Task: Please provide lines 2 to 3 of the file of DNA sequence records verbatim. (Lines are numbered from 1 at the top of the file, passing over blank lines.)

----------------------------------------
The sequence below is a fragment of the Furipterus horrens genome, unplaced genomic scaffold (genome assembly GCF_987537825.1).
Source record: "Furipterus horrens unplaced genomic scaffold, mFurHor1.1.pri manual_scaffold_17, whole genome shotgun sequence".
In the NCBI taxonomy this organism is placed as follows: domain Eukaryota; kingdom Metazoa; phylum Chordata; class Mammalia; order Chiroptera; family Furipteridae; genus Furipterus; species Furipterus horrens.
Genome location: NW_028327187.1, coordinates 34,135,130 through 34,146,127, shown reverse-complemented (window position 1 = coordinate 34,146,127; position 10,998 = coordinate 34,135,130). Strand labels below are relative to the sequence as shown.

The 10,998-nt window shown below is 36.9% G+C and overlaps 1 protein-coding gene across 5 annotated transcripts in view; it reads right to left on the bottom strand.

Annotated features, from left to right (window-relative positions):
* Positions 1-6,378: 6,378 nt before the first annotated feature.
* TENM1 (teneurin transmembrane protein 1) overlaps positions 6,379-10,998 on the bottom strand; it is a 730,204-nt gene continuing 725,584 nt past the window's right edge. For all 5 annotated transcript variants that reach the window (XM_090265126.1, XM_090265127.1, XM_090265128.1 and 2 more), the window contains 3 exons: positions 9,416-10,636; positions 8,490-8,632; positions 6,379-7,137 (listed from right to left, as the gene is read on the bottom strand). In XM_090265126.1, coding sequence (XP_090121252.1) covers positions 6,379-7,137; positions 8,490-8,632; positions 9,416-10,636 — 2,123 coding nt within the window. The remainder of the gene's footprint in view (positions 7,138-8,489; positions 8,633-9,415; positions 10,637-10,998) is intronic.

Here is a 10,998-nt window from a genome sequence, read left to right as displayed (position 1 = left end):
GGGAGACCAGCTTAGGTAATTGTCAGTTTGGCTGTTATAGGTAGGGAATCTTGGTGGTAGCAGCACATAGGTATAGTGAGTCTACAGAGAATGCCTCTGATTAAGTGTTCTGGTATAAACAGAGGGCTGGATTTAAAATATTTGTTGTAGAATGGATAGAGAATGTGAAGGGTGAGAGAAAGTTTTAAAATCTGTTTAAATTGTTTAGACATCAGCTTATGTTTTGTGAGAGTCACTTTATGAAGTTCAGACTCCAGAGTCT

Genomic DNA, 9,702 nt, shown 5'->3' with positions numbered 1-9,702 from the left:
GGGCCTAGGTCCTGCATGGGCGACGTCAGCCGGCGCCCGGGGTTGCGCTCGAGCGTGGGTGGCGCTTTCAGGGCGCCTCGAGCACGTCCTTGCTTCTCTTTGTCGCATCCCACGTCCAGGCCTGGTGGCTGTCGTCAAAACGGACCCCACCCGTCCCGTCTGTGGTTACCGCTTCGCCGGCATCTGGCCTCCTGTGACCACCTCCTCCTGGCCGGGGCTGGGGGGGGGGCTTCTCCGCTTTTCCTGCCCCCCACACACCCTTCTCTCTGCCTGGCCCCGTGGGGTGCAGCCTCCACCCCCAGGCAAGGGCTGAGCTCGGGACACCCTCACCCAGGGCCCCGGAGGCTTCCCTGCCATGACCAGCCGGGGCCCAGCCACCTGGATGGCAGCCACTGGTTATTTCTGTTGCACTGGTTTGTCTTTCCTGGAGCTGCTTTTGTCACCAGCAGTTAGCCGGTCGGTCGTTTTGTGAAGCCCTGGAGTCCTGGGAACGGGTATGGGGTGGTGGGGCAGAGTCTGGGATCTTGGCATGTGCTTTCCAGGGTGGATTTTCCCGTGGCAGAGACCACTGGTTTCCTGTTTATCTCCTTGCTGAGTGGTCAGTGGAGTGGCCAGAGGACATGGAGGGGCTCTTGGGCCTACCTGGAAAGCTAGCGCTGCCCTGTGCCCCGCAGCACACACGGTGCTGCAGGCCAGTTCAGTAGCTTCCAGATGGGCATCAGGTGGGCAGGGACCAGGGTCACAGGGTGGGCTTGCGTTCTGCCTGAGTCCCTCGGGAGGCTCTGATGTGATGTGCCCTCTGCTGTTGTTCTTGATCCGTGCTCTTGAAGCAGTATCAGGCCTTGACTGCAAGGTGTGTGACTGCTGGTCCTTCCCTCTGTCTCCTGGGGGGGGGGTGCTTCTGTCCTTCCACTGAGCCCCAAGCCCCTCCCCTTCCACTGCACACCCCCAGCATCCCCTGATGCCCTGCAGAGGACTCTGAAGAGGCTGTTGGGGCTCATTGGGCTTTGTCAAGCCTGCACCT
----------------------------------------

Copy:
Source record: "Furipterus horrens unplaced genomic scaffold, mFurHor1.1.pri manual_scaffold_17, whole genome shotgun sequence".
In the NCBI taxonomy this organism is placed as follows: domain Eukaryota; kingdom Metazoa; phylum Chordata; class Mammalia; order Chiroptera; family Furipteridae; genus Furipterus; species Furipterus horrens.